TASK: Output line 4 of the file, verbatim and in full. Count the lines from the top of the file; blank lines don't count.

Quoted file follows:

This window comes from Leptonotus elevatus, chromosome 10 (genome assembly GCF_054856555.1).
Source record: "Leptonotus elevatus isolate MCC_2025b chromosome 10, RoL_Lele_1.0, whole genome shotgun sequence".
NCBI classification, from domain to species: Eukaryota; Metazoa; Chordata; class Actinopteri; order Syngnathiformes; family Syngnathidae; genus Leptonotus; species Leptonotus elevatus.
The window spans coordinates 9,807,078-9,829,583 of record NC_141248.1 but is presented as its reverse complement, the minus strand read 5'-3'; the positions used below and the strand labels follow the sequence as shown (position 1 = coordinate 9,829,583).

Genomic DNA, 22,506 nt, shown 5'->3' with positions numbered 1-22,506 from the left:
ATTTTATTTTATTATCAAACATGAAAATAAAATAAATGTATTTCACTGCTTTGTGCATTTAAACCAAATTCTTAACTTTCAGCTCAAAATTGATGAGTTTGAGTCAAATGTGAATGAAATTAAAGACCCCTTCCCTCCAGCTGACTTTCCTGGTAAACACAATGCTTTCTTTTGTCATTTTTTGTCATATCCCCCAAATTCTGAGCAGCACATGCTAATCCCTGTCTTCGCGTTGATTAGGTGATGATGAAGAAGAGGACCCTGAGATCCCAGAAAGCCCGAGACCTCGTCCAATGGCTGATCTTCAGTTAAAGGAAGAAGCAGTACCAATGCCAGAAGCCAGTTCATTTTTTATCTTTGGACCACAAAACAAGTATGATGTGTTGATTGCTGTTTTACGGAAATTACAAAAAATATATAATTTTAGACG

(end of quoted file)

The window spans coordinates 9,807,078-9,829,583 of record NC_141248.1 but is presented as its reverse complement, the minus strand read 5'-3'; the positions used below and the strand labels follow the sequence as shown (position 1 = coordinate 9,829,583).